• Help keep the world’s beaches clean. Take your garbage with you when you depart. Ring pulls, plastic beer packaging and cellophane bags are harmful to seabirds and marine life, including the sea turtle, which mistake bags for jellyfish, one of its foods. Another sobering statistic relates to the cigarette butts that are stubbed out in the sand as though it is one huge ashtray, the UN International Maritime Organization estimates that 177 species of marine animals and 111 species of shorebirds are affected by tobacco litter.
Royal Resorts staff participating in the daily beach cleaning
• Always use environmentally friendly, biodegradable sunscreens, especially if you plan to go snorkeling and swimming. The chemicals and oils in standard sun products contaminate the water and are harmful to corals and other marine life. Better still, as an alternative to sun creams, wearing a t-shirt while snorkeling helps protect you from the sun’s rays.
• Keep your distance from coral reefs when snorkeling and diving. Corals are very slow growing and the slightest touch or the sand stirred up by your fins can cause damage that it will take the reef hundreds of years to recover from.
• However appealing they may be, do not remove shells or any other creature living or dead from rock pools or coral reefs.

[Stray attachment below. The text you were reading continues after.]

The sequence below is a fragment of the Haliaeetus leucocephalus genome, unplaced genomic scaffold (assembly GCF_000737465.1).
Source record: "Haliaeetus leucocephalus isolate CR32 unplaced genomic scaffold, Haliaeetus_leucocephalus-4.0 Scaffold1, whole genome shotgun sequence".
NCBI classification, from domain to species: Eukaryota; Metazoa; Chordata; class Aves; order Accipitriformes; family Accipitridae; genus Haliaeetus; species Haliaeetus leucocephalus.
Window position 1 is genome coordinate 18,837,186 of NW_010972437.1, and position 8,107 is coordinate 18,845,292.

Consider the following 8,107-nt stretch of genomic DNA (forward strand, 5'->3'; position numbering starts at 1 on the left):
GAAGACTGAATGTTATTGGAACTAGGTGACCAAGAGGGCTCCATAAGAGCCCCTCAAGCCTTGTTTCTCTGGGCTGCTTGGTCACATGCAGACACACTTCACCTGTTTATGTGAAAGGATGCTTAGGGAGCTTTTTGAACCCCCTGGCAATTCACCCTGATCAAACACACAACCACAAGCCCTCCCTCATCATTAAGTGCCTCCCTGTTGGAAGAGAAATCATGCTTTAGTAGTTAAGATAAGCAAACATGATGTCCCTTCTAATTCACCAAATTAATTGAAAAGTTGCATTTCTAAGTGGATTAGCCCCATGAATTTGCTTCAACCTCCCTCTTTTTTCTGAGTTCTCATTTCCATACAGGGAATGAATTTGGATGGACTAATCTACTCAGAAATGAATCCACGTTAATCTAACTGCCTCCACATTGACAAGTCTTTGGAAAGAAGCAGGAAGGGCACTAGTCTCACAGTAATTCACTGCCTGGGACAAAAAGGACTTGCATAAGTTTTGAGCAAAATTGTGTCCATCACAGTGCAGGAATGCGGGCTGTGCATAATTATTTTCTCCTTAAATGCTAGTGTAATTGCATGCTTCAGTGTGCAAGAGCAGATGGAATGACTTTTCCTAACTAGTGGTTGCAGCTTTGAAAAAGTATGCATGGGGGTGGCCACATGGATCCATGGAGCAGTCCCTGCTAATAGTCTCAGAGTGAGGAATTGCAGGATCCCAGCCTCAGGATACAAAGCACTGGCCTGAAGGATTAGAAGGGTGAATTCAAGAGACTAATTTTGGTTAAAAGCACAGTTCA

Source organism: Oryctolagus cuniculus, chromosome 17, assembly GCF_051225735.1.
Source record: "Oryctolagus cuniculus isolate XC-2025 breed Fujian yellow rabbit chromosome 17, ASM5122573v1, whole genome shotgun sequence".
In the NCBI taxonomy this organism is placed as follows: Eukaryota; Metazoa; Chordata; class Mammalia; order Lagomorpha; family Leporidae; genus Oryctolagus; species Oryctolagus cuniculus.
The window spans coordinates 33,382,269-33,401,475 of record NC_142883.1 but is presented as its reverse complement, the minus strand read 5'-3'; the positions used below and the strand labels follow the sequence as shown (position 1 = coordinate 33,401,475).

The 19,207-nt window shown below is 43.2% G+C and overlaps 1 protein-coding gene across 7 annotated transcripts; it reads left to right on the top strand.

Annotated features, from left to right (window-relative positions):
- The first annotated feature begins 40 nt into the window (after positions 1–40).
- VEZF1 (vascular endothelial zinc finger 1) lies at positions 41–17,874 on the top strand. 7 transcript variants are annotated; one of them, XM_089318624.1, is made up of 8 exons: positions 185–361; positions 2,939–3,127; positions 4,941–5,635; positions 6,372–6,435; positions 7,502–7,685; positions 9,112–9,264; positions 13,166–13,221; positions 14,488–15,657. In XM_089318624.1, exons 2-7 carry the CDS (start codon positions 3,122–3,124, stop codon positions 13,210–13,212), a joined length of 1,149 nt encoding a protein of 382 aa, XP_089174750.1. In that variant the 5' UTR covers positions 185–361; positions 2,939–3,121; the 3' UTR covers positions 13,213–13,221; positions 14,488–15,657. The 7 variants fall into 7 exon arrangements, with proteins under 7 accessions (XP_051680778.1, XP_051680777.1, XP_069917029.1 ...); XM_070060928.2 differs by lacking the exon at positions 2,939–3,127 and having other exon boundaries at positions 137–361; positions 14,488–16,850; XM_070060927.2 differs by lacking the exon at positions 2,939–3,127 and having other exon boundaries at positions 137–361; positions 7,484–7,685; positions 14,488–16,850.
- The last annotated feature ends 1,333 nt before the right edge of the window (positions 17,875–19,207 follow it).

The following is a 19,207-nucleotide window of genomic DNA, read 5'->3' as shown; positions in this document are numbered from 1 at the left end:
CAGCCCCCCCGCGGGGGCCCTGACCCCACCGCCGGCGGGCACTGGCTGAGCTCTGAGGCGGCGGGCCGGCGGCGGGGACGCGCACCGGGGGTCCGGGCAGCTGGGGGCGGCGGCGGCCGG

• Fishermen should always dispose of fishing lines, nets, hooks and lead weights correctly. Birds and other marine creatures can become entangled in nets or swallow bait and fishing lines, dying a slow and agonizing death. Large-scale commercial fishing techniques also take their toll on dolphins, turtles and birds. A study carried out by the UK-based Royal Society for the Protection of Birds and Birdlife International estimates that longline fishing may cause the deaths of up to 300,00 seabirds a year.
• We urge you to observe the “catch and release” policy for game fish such as marlin and sailfish.
• Look for sustainably caught or raised seafood. The populations of many of the world’s most popular fish species are depleted due to decades of overfishing using unsustainable methods.
• Don’t buy shells, corals, starfish, turtle eggs or meat, tortoiseshell jewelry and combs (made from the shell of the hawksbill turtle), and turtle oil creams.
• Learn all you can about the ocean, the role it plays and the challenges it faces.
• Support organizations working to protect the ocean and marine life.
* Lobby for action against global warming, for the protection of our oceans, marine life and for sustainable fishing techniques.
At The Royal Haciendas, our Riviera Maya resort, staff and guests observed World Environment Day on June 5 and World Oceans Day with special events. On June 8, an exhibition on the different forms of ocean pollution will be installed at noon on the terrace where the taco party is held. This will be followed by a beach cleaning session and everyone is invited to take part and do their bit for the ocean.